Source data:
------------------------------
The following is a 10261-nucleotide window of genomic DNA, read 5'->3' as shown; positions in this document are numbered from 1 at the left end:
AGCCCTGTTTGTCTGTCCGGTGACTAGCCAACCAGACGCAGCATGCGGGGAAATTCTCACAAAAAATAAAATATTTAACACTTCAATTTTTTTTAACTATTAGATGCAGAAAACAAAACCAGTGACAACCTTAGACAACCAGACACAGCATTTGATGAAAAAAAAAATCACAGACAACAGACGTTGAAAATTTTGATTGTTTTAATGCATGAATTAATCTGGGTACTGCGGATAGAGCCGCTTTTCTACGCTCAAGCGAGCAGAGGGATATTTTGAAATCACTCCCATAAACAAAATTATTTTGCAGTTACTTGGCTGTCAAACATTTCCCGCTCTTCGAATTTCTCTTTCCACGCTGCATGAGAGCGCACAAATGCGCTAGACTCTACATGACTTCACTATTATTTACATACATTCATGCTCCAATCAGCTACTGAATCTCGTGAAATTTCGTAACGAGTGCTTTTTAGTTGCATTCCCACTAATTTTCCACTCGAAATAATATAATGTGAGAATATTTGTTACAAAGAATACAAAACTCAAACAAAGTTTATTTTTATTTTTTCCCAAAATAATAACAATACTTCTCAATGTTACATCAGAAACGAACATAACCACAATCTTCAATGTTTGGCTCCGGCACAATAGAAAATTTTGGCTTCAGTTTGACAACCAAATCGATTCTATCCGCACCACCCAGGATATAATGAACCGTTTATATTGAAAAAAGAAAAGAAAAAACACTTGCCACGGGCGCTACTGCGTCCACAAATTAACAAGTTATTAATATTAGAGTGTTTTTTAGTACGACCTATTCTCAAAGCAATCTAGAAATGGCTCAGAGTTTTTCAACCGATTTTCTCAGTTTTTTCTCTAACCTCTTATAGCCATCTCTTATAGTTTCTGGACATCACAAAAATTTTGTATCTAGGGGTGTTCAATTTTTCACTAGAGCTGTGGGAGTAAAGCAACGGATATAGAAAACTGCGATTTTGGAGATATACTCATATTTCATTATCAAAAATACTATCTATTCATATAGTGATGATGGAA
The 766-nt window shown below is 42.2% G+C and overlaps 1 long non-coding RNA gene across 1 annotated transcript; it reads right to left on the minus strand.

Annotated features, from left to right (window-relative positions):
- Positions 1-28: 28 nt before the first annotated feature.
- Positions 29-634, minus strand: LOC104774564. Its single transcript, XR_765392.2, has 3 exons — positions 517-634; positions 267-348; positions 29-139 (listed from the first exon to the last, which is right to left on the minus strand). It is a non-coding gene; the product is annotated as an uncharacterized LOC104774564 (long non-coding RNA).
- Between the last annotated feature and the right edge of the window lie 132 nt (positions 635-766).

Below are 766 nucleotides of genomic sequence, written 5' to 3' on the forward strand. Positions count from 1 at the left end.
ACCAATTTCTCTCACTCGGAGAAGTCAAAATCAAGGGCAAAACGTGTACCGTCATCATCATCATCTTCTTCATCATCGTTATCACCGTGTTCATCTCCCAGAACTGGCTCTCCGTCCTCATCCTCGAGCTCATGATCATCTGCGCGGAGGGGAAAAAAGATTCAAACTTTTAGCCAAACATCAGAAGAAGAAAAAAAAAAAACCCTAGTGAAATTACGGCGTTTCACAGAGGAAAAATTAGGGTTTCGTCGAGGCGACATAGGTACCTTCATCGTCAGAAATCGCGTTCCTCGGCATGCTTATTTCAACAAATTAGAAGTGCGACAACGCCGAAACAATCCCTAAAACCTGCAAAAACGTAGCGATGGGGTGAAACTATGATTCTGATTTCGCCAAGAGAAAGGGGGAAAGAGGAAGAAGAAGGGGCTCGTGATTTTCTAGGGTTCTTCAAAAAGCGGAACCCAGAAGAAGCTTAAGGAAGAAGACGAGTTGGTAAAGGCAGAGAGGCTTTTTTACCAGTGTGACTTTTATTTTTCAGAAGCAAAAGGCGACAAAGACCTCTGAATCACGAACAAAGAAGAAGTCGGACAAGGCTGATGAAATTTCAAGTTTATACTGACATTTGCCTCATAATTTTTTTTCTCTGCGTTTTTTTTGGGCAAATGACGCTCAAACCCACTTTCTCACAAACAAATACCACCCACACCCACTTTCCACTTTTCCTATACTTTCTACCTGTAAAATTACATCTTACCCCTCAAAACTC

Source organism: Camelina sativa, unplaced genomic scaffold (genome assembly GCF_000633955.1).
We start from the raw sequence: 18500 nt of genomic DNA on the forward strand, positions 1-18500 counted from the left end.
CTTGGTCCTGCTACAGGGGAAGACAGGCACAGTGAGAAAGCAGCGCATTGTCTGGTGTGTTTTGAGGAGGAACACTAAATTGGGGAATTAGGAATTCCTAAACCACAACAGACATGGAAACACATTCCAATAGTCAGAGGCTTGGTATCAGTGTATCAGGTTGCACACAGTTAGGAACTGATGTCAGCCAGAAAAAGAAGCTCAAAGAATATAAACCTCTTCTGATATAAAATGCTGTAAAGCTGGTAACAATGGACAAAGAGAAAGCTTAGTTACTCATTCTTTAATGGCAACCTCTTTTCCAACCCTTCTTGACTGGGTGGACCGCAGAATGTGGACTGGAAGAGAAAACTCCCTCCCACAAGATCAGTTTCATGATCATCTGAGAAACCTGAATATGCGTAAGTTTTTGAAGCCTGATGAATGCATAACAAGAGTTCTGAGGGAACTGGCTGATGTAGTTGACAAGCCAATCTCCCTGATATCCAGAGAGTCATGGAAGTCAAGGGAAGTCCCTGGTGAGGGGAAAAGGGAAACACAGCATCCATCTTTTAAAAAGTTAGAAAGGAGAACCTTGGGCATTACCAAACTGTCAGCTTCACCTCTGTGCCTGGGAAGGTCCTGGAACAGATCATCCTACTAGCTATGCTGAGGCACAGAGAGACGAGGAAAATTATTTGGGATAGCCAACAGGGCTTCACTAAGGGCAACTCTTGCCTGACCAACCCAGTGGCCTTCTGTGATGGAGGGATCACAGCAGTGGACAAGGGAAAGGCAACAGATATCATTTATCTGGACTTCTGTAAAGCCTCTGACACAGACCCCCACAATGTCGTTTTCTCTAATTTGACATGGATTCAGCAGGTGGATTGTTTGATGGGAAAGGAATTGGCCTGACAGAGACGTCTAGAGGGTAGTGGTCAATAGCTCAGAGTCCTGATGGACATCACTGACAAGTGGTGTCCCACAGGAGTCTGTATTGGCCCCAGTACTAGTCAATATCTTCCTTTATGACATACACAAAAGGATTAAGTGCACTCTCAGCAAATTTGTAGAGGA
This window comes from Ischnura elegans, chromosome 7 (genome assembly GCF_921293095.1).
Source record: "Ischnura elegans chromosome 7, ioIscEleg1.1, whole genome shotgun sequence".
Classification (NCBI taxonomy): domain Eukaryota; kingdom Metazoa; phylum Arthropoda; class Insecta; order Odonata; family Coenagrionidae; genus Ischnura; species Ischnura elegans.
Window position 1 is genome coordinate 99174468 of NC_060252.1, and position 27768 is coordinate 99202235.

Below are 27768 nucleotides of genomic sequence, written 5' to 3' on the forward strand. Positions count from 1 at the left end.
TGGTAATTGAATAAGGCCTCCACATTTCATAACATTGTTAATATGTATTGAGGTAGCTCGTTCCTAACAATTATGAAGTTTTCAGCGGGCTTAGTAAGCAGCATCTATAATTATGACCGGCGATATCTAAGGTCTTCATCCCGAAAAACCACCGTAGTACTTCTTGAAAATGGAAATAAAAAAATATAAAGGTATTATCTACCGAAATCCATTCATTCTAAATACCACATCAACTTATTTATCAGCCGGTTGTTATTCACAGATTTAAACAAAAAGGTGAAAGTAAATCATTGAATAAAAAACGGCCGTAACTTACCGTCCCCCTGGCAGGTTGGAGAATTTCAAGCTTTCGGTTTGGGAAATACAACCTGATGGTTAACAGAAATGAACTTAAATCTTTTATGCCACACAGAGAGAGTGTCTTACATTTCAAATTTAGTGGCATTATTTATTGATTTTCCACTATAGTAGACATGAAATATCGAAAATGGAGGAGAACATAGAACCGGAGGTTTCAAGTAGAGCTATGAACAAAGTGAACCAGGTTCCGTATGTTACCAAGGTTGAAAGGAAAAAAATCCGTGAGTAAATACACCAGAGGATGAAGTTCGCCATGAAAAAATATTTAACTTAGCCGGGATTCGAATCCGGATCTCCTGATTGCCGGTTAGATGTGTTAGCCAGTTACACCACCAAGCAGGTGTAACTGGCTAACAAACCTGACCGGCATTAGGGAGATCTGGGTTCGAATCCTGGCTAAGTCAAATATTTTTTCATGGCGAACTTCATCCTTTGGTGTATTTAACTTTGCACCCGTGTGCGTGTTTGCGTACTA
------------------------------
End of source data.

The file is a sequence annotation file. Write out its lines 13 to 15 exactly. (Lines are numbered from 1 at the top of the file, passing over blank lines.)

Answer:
This window comes from Ischnura elegans, chromosome 7 (genome assembly GCF_921293095.1).
Source record: "Ischnura elegans chromosome 7, ioIscEleg1.1, whole genome shotgun sequence".
Classification (NCBI taxonomy): domain Eukaryota; kingdom Metazoa; phylum Arthropoda; class Insecta; order Odonata; family Coenagrionidae; genus Ischnura; species Ischnura elegans.